Lumber Yield of Four Native Forest Species of the Amazon Region

The objective of this study was to evaluate the volumetric lumber yield of four native species of the Amazon Region: Cedrinho (Erisma uncinatum Warm), Cumaru (Dipteryx odorata Aublet), Garapeira (Apuleia leiocarpa Voguel), and Cambará (Qualea paraensis Ducke). Twelve logs of each species with different diameters were randomly selected from different sawmills in northern Mato Grosso state, Brazil. Additionally, the influence of diameter on the yield of each species was evaluated through regression analysis. Among the evaluated species, Cedrinho obtained the highest yield values, followed by Garapeira. Cumaru and Cambará showed the lowest yields, and did not differ statistically. Log diameter negatively influenced lumber yield, except for Cumaru wood, which did not present a clear relation between these parameters.
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Invasion risks posed by ornamental freshwater fish trade to southeastern Brazilian rivers

Invasion risks posed by ornamental freshwater fish trade to southeastern Brazilian rivers

The first of these four variables is the invasiveness ability of each species, assessed by four parameters: thermal range, dissolved oxygen tolerance, type of diet, and parental care or fecundity (representing reproductive attributes). The attributes assumed to facilitate the invasion of ornamental fish were the ability to tolerate changes in water temperature and dissolved oxygen levels, omnivorous diet (feeding on at least two items among organic debris, micro- or macrophytes, micro- or macro-invertebrates) and either parental care (by male, female, or both) or high fecundity (high numbers of oocytes). These are important prerequisites for the establishment of ornamental non-native species in any freshwater body (Moyle & Marchetti, 2006). The second variable is the history of worldwide invasions, adapted from Drake (2007), defined as H = Pe/Pi ×100, where H = history of invasions, Pe = number of countries where the species has successfully established itself, Pi = number of countries where the species was introduced. The third variable is propagule pressure, estimated by the number of individuals released, a primary factor in establishment success (Vander Zanden & Olden, 2008). Assuming that popular species (i.e. hardy and easy to feed) sold in considerable numbers (> 100 specimens per month) have a greater probability of being released in the environment by hobbyists, we used the annual frequency of occurrence in stores, and number of specimens of each species available monthly for sale as measures of commercial success. The fourth variable is invasibility of the recipient river, assessed as the compatibility of its water temperature range (mean autumn-winter and spring-summer, Table 1) with the thermal ranges tolerated by the invading species, as proposed by Chang et al. (2009). Dissolved oxygen was also assessed because urban portions of most Brazilian rivers are usually polluted by domestic and industrial sewage and would be less suitable for fish survival (IGAM, 2009). All these variables are important steps in successful biological invasions by aquatic species according to Lockwood et al. (2007). To be considered a potential invasive species in any of the six rivers, a species had to fulfill rigorously the cutting values of all four variables and nine parameters described above (Table 2).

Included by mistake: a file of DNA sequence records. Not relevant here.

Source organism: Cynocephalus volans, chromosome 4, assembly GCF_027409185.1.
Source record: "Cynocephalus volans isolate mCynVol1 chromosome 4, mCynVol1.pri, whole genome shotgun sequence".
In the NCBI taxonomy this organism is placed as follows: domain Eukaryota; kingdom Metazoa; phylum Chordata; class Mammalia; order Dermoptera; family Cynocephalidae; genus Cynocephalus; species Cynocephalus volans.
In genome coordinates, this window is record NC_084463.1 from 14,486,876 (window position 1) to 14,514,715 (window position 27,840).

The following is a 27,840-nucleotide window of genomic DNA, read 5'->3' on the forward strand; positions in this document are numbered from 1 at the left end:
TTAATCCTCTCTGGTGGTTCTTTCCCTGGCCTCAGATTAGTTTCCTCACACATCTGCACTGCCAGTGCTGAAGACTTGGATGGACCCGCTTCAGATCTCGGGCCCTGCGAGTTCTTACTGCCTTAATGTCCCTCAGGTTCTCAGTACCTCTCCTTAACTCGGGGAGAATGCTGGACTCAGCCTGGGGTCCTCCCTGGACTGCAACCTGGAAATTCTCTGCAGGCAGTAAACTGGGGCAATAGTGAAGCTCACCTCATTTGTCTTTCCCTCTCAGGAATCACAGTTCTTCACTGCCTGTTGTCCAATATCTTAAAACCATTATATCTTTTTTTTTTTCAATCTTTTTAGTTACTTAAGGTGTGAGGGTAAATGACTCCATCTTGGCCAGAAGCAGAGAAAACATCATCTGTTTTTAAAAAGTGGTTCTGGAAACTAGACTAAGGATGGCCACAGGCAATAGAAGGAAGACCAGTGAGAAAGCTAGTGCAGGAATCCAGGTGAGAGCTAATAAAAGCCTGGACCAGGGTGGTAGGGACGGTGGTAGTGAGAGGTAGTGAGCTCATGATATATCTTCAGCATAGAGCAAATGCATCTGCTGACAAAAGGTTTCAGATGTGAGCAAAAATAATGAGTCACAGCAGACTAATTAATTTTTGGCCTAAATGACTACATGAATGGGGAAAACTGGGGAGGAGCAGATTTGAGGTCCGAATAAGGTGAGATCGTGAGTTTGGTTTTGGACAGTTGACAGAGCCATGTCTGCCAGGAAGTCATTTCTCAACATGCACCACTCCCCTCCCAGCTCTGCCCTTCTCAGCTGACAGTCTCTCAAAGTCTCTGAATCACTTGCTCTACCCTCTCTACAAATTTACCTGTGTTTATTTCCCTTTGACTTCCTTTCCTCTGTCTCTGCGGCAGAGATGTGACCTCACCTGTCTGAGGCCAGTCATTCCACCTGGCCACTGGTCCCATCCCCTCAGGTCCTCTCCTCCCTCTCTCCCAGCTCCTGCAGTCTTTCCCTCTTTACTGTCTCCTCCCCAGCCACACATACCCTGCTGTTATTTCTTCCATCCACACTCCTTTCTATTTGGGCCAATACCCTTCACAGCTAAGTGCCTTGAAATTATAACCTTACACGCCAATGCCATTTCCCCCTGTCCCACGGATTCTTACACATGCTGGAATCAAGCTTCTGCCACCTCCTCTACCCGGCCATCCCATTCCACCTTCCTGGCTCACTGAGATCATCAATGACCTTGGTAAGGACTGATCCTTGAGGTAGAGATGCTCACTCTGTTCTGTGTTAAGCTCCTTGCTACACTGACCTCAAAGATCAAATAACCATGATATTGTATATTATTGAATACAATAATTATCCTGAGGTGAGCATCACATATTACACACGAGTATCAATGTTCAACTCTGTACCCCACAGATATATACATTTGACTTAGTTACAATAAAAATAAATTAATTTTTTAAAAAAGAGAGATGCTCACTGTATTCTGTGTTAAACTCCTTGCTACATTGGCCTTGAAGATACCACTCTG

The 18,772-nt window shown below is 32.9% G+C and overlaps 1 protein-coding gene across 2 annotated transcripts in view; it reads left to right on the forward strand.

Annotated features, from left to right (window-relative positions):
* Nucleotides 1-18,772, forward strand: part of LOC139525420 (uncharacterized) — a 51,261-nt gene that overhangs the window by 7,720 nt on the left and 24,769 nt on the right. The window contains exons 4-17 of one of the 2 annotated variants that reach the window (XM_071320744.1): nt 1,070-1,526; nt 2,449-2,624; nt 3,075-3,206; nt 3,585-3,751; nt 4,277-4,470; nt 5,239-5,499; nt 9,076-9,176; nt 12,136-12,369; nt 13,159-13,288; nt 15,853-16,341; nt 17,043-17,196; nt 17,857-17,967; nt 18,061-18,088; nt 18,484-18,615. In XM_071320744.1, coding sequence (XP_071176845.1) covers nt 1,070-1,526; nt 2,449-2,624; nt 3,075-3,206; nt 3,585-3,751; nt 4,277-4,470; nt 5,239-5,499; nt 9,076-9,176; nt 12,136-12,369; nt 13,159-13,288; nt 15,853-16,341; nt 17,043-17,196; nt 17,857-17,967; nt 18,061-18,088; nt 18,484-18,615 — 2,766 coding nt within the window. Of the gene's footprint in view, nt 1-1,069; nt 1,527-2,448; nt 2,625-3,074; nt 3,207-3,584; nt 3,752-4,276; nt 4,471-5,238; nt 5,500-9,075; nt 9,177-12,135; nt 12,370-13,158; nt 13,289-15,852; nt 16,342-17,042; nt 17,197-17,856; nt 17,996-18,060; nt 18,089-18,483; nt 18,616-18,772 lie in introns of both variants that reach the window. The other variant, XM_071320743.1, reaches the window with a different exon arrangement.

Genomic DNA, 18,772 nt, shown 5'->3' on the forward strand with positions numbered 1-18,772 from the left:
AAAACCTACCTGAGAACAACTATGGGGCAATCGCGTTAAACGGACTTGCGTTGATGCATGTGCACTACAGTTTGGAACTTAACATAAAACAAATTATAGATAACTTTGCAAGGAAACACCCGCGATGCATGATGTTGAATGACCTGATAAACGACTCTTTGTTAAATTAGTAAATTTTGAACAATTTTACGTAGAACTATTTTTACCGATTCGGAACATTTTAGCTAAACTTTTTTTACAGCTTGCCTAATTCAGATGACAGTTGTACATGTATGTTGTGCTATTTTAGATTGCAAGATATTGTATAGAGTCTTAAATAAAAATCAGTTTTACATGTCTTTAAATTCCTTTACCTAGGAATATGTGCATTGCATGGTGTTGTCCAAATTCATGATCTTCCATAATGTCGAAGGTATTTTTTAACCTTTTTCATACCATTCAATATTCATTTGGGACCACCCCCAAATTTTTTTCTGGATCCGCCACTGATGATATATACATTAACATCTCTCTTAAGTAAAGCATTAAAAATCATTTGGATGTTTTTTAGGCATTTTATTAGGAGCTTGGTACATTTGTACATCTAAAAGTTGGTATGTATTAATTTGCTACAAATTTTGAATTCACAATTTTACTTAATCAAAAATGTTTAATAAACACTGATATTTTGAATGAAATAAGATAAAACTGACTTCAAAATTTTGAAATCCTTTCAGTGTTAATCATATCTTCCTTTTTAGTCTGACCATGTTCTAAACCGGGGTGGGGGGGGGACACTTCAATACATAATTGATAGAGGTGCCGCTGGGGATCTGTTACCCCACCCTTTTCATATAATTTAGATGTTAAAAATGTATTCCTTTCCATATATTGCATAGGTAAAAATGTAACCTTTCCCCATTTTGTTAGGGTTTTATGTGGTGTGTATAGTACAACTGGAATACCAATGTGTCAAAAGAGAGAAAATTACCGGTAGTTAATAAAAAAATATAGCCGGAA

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Opportunities and challenges for fish culture in Brazilian reservoirs: a review

Opportunities and challenges for fish culture in Brazilian reservoirs: a review

Molecular analyses have reported that the presence of the first generation of hybrid parental (F1) and genetic introgression of the hybrids Post-F1, resulting from the crosses of Pseudoplatystoma  corruscans and P. reticulatum, compromise the pure parental lineages in the Upper Paraná River Basin (Prado  et  al., 2012; Vaini  et  al., 2014). According to the Brazilian Agricultural Research Corporation (Embrapa, 2012), the production of hybrids stands out for its acceptance among those in the production sector, based on competitiveness and legal liberation, which occurs in some Brazilian states through specific and local legislation: Amapá, Law No. 0066/09-AL, Mato Grosso, Law No. 8464, and São Paulo, Law No. 60582. One way to mitigate the impacts of aquaculture in fish cages is through cultivating pure native species, whose potential has been discussed previously or using lineages of sterile fish. However, further studies need to be conducted to determine how to increase the competitiveness of these native species in relation to the species with the highest current production in Brazil, which is Tilapia. It is important to highlight that the Tilapia lineages used in Brazil are the result of intense genetic improvement, while for the native species a selection process for cultivation does not exist, but wild individuals are randomly chosen. Additionally, as discussed by Zaniboni-Filho (2010), the wide natural distribution of several South American fish species may have promoted distinct populations in different regions or river basins, a condition that allows variation in the zootechnical performance of fish from different populations. This variation, according to the author, serves as the basis for genetic selection of the lineages to be produced under aquaculture conditions.